Lower Truckee River Restoration

Posted: Apr 1, 2005
Written by: 
Brendan Smith


Location:
Fed from snow runoff in California's Sierra Nevada Mountains, the 110-mile Truckee River flows northeast from Lake Tahoe across the Nevada line past Reno and Sparks into Pyramid Lake on the Pyramid Lake Paiute Tribe Reservation.

Objective: Restoration of the Lower Truckee River in Nevada has several major goals, including enhanced wildlife habitat, improved water quality, reduction of potential flood damage, increased recreational opportunities, and open-space protection.

Participants: The Nature Conservancy, cities of Reno and Sparks, Washoe County, Storey County, Pyramid Lake Paiute Tribe, Nevada Division of Environmental Protection, University of Nevada-Reno, U.S. Bureau of Land Management, U.S. Fish and Wildlife Service, U.S. Bureau of Reclamation, Partners for Fish and Wildlife, U.S. Army Corps of Engineers, The Bretzlaff Foundation, Krump Construction, Tahoe Reno Industrial Center, National Fish and Wildlife Foundation, The Arthur B. Schultz Foundation and Union Pacific Foundation.

History: The Truckee River, a flowing ribbon of life in arid northern Nevada, has suffered a century of pollution and manmade manipulations that have greatly altered and degraded the river. Dams and diversions to supply irrigation for farmland, water for growing cities, and power for hydroelectric plants have drastically lowered water levels. The Derby Dam, completed in 1905, diverts water from the Lower Truckee River 20 miles east of Reno into the Truckee Canal, which transports the water 32 miles to the Carson River to supply the Truckee-Carson Irrigation Project.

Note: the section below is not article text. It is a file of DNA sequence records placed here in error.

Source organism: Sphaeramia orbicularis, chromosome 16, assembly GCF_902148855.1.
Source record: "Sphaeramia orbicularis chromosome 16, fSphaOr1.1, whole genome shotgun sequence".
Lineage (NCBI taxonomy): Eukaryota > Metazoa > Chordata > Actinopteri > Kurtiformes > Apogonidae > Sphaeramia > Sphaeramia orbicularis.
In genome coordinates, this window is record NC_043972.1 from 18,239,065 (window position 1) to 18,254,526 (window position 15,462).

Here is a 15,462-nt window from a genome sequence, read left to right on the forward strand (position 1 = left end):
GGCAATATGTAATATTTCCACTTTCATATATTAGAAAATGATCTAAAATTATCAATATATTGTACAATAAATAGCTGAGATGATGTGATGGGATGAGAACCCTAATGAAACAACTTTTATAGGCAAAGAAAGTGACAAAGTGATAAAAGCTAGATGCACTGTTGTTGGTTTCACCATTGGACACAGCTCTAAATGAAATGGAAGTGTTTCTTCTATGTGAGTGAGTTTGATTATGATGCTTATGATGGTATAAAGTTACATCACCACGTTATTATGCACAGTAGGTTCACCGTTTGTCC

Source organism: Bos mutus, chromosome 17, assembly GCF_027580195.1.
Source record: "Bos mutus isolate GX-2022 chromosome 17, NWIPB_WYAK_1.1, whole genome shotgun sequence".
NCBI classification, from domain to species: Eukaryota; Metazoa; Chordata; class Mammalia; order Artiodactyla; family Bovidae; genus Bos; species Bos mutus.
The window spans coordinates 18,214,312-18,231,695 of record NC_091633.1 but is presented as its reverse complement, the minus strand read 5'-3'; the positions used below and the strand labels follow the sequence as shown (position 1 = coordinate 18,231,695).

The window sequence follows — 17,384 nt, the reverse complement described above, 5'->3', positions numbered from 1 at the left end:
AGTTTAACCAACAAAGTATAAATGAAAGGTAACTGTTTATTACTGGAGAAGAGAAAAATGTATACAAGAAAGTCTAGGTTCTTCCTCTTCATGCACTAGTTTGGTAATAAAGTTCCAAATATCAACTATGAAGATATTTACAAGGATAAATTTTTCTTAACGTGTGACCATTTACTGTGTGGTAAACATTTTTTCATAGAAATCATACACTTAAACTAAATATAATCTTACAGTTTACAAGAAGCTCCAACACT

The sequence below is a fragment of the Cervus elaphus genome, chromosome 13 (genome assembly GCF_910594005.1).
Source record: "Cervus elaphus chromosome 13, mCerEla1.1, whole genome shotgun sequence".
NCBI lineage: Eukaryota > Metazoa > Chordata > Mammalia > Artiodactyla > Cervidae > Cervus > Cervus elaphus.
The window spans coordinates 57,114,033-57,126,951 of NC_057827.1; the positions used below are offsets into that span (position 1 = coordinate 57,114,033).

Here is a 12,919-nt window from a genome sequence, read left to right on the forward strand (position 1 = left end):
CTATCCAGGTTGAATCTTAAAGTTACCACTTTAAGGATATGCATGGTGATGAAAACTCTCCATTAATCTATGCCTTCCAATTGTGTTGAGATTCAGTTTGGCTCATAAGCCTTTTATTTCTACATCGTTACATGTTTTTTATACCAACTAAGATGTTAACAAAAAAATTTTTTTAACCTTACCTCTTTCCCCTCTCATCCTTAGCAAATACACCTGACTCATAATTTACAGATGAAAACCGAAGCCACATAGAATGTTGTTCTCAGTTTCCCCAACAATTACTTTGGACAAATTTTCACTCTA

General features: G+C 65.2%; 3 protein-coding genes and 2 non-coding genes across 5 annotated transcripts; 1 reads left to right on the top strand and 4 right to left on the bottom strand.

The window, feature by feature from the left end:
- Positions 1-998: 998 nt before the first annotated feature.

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Cui-ui
Photo by Glenn Clemmer, Nevada Natural Heritage Program

The reservation for the Pyramid Lake Paiute Tribe, created in 1859, includes 22 miles of the Lower Truckee River and the 15-mile-long Pyramid Lake. The Tribe has relied upon fishing from Pyramid Lake for centuries. According to local tradition, Pyramid Lake was formed when "Stone Mother" sat down and wept because her children had been dispersed across the land. She wept for such a long time that a great lake formed beneath her, and she turned to stone. A stone formation on the eastern shore of Pyramid Lake resembles a woman sitting next to a basket. The tribe has filed various lawsuits over decreased river flows and increased pollution that have adversely affected native species, including the threatened Lahontan cutthroat trout and the endangered cui-ui, a species of sucker fish. Found only in Pyramid Lake, the cui-ui was listed as endangered in 1967. The fish is of such importance that the local Paiute called themselves "Kuyuidokado," which means "Cui-ui eaters."